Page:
A few months back, we completely revised the way we handled social media. The closest thing we’d ever had to a social media policy was (or at least can be translated from its original, cruder form as…) ‘don’t be stupid.’ If you have to think about whether or not posting something is a good idea, it’s probably not. Previously, a small unit of us tweeted occasionally, signing off as individuals – in my case, for example, I’d end tweets with ^SB. The reasons we did this were simple – it’s what a lot of big companies do, and we thought that it added a human touch by reminding tweeters who they were talking to.
However, when we thought about it a bit, we realised that this technique probably wasn’t the right one for us – we aren’t a megacorp that needs 17 people manning our Twitter account 24 hours a day. Plus, more importantly, it doesn’t really make sense to accentuate the fact that individuals are tweeting on behalf of the company – ideally the voice should be consistent enough that you don’t know who’s tweeting. A couple of good examples of this are the feeds from Monster Energy and Innocent Smoothies – their tweets could be posted by any number of people, but they all look like they’re posted by the same voice. Because that voice is disassociated from any one individual, it helps to reinforce the idea that the company has a voice of its own. Aside from anything else, this creates a sort of shield – in the same way that people are often more critical of companies and brands than they would be of individuals, this can potentially give employees the chance to be a bit more mischievous and playful.
‘Why does creating a voice matter?’ I hear you cry. While it’s all well and good to bring in a community manager to handle social media, blogging etc, you need to have a plan in place for if they decide to leave – even if the impact Twitter, Facebook, Youtube etc have on your business is only a relatively small one, its absence will have an impact on referrals, brand awareness etc generated from these sources but also on your existing customers – if something that has previously been very active suddenly goes silent, it doesn’t reflect well on your brand.
Generally speaking, the act of opening the door to allowing other members of staff to tweet from the company account is what necessitates the creation of a social media policy. Fortunately, we’ve managed to avoid that trap – nothing kills a funny or interesting tweet like forcing it through the policy blender. It’s worth noting that flexibility and a willingness to shirk the norm can sometimes lead to mainstream media coverage. Rather than creating an arduous policy, we came up with a few ‘Yes and No’ examples of how to respond to tweets. I’ve shared a couple below – enjoy being some of the first people outside the company to see them…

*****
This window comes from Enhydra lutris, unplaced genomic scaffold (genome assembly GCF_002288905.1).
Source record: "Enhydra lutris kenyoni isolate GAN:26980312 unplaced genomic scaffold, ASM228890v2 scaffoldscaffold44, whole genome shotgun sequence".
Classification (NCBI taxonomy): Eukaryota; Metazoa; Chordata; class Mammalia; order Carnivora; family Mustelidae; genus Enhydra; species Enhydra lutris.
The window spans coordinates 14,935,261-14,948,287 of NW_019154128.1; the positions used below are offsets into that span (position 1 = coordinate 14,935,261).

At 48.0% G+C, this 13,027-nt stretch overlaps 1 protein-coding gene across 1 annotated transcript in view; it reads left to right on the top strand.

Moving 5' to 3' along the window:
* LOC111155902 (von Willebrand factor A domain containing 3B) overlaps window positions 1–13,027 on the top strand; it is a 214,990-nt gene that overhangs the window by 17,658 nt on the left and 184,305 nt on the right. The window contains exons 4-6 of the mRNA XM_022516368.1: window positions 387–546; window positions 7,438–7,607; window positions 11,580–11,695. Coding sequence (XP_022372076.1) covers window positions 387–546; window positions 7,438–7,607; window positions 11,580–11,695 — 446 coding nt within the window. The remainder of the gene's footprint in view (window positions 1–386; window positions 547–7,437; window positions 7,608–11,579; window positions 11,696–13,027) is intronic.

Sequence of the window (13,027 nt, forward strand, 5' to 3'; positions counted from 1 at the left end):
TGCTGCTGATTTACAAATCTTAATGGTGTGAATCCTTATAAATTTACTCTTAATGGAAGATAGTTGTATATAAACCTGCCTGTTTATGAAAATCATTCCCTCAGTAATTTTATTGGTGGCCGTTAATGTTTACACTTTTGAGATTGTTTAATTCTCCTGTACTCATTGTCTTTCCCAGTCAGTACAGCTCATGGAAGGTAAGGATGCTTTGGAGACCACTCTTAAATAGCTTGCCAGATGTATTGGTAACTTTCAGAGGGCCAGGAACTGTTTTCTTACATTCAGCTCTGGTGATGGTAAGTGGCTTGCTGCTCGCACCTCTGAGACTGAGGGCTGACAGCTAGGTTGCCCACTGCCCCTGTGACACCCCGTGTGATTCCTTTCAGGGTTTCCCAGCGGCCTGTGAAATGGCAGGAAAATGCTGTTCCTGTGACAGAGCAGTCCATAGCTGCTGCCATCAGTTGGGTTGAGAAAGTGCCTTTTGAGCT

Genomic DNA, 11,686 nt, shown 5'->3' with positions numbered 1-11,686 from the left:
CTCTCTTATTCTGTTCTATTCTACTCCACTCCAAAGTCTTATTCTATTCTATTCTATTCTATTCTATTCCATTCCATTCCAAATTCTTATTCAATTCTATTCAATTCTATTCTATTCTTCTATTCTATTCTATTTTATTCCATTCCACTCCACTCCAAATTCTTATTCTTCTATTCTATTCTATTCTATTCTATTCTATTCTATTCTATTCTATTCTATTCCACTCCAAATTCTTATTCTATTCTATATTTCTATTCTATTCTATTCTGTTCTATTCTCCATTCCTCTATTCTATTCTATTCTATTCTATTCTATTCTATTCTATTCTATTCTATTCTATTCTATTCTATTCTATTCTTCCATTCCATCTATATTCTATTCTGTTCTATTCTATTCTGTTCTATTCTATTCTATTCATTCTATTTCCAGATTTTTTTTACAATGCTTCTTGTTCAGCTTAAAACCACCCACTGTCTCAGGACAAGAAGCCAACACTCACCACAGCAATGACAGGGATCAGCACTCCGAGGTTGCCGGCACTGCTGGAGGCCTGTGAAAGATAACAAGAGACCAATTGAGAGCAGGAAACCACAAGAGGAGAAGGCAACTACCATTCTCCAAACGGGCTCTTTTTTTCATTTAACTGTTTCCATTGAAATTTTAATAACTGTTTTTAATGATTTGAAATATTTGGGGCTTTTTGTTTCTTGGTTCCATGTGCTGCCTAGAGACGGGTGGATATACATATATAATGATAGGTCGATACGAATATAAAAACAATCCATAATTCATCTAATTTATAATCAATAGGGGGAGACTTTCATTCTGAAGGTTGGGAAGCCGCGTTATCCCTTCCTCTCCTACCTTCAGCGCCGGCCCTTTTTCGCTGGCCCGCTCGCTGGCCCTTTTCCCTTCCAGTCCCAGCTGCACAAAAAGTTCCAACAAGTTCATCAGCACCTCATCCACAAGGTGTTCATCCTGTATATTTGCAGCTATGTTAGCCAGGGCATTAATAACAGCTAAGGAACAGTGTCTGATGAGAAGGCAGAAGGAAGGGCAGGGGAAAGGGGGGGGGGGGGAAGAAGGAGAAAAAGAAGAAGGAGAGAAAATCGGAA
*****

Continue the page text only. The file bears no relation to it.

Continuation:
– Always refer to customers by their name
Yes: Sure thing, John. Sorry for the inconvenience, and thanks for letting us know!
No: You’re all sorted now, customer #6348.
– Laid back, witty, approach to talking to our customers, puns, sarcasm, jokes.
Jim: I love KashFlow! It makes my life complete. I want to marry it.
Yes: Glad you love the software, Jimbo, but unfortunately it’s already seeing somebody. It would love to stay friends though.
No: You can’t marry the software, Jim. It’s an inanimate object.
– Be the most helpful person ever
Yes: Hope that’s all sorted out for you now! Feel free to drop the support team a line if you have any more problems, and we’ll be happy to help!
No: Ok, that’s fixed now.
If you’re looking at the above and thinking ‘but all of that’s completely obvious!’, then I’ve succeeded – keeping a consistent tone isn’t, and shouldn’t be, rocket science. A few pointers should be enough, then you can refine as you go along. Of course, there are some intricacies to creating and implementing a tone of voice for a company and, admittedly, there are too many to outline in a single blog post. Maybe I’ll write a book one day…I just have to pick what voice to do it in.